Speaking of the ship, from your Homestead you can access an entire suite of sea-based side missions, in which you pilot a fully-equipped war vessel and take part in naval battles that require strategic maneuvering in order to get into good firing position while trying to avoid being outflanked yourself. These naval missions are a hell of a lot of fun and easily one of the highlights of AC III… I could play an entire “Assassins of the Carribbean” spin-off game based around this concept alone. (You’re welcome, Ubisoft).


Back on dry land, you of course find yourself involved in the American Revolution for the meat of the game, a setting that is both uniquely fascinating and surprisingly limiting, as you tend to Gump your way from one famous set-piece to the next without it making much narrative sense. One moment you’re sharing a horse with Paul Revere, the next you’re suddenly present in Philadelphia for the signing of the Declaration of Independence and then you’re holed up with General Washington at Valley Forge. While it’s true that any Revolutionary War story worth its tea needs to include these moments, I really thought that they could have been done better and linked together more coherently. I often felt more like a historical tourist as opposed to a force of nature shaping the course of history, like I did during the Italian Renaissance in the best moments of AC II.

Ultimately, the story as a whole lacks urgency. It’s hard to feel like you’re shaping the course of a Revolution when Samuel Adams tells you the only way to fight for freedom is to run out and collect 10 feathers or deliver 5 telegrams or some goddamned mundane thing. The third act to a trilogy should feel impossibly epic, like the culmination of every story element that came before it coming to a cathartic head, but instead AC III seems to rely more on your previous knowledge of this period of history to fill in the dramatic blanks, which I felt was a huge miss and the game’s biggest flaw.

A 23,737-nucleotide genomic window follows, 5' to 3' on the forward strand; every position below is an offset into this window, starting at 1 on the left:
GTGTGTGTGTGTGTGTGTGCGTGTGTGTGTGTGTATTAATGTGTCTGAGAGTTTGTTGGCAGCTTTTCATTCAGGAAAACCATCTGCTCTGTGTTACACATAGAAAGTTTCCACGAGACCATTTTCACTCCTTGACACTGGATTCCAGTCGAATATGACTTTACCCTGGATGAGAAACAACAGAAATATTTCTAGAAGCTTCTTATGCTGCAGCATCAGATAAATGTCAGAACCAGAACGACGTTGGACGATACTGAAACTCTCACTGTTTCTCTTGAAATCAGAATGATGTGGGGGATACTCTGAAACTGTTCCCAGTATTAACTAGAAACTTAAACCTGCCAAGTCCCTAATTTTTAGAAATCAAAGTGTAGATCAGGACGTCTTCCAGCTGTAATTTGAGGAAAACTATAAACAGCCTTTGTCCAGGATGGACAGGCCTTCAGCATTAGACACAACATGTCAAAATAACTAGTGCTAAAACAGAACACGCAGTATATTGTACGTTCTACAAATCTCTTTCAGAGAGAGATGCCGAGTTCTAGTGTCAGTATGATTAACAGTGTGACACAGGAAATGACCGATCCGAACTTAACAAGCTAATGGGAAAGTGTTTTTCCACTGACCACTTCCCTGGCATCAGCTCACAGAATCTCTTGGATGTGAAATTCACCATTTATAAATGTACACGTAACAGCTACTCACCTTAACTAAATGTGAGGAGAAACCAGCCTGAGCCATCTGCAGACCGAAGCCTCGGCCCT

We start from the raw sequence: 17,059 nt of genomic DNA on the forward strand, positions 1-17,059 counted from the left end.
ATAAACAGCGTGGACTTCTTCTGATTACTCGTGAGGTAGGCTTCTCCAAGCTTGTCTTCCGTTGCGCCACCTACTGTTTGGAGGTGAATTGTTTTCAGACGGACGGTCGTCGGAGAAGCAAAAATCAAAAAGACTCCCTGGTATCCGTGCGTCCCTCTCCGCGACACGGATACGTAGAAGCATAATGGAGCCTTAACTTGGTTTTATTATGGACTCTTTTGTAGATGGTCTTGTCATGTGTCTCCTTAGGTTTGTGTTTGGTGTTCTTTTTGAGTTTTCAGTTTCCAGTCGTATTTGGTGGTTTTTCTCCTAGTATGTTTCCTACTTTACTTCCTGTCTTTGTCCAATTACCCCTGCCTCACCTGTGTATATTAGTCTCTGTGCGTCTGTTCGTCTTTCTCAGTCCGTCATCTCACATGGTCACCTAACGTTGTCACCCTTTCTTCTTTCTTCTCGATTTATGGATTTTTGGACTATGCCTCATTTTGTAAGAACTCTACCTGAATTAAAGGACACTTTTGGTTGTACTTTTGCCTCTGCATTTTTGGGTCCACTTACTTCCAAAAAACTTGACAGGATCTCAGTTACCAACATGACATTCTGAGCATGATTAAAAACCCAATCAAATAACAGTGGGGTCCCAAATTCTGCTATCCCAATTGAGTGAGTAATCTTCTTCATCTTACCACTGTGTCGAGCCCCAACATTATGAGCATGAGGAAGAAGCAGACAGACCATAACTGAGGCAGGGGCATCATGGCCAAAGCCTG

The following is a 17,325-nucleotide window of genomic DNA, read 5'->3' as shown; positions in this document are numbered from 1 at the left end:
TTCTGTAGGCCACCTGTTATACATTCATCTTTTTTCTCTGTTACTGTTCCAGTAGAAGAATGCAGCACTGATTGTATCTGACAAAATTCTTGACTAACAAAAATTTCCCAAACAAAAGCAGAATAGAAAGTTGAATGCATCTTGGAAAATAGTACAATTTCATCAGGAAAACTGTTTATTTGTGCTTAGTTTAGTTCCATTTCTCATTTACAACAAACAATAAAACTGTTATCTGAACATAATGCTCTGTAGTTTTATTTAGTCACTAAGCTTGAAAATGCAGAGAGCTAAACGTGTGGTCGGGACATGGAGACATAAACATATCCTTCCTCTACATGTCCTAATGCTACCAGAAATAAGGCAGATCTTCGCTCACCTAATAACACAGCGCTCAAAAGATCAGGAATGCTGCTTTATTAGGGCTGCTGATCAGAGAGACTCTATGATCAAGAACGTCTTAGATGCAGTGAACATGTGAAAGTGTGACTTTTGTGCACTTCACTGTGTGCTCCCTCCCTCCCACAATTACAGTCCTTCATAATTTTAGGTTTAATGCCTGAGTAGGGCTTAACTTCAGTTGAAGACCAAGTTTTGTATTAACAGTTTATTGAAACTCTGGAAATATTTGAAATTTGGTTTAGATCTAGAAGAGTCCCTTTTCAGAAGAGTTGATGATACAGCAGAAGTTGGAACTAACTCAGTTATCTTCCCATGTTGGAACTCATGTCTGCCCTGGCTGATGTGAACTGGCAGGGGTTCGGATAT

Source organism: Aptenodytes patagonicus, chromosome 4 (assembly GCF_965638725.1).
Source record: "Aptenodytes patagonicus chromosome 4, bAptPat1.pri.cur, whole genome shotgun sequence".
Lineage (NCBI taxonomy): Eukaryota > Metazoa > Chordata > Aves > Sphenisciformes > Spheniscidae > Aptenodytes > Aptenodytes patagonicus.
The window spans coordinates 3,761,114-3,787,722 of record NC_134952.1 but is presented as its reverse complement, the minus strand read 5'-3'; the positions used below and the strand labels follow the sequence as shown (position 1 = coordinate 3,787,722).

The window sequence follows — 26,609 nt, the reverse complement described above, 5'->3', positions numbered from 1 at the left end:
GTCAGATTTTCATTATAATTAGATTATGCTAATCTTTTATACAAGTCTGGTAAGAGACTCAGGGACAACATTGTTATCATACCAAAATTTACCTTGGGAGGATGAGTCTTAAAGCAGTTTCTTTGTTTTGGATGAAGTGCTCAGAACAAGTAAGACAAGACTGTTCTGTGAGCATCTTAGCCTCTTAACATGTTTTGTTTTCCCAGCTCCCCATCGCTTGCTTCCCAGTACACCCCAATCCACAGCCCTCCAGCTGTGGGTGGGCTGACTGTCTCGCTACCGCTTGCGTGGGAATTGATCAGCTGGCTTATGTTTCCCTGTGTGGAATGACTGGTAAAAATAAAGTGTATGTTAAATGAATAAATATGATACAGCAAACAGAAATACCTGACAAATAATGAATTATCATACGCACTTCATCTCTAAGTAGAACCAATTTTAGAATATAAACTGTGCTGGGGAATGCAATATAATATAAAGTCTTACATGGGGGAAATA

The gameplay itself is fine enough. The running and climbing works as well as it always has, which can feel insanely smooth and fast, and yet you’ll sometimes catch a wall at the wrong angle which will stop you dead — sometimes literally if you’re being pursued by a gang of uppity Redcoats.

The combat still relies on the same block, counter, retaliate pattern from previous games, where you’ll be surrounded by a group of guys that will idiotically attack you one at a time. The combat animations have been spruced up, though, and after a little practice you’ll start chaining together some super cool combos. My favorite involves blasting a guy with his own musket and then using it as a melee weapon against his buddies. You can also do a sweet counter move where you block musket fire using some poor sucker as a human shield. The combat is visceral and crunchy and splattery and fun, although to be honest it feels a tad slower and off-step from its smoother cousin, that of the Arkham series.


Still, though, the best part about any Assassin’s Creed game is running around the open world, exploring and collecting and fighting, and there’s plenty of that to be done here. I continued to play AC III after I had finished the story to go after more side-missions and collectibles, and I tend to use that as a personal measure of the enjoyment I find in a game.

Perhaps the reason it’s so difficult to knock Assassin’s Creed III is that there’s nothing outright bad about it. Most of the individual aspects of the game are either good or good enough. I suppose that, ultimately, it just kind of ends up being worse than the sum of its parts. Which, when you’re trying to stick the landing of a potentially epic trilogy, can be disastrous.

Bottom line: If you’re already in the Assassin’s Creed fan club, then you’ll definitely find plenty of elements to like here – but will ultimately be let down. If you’re not already a fan, but are curious about the series, play ACII instead. It’ll make you one.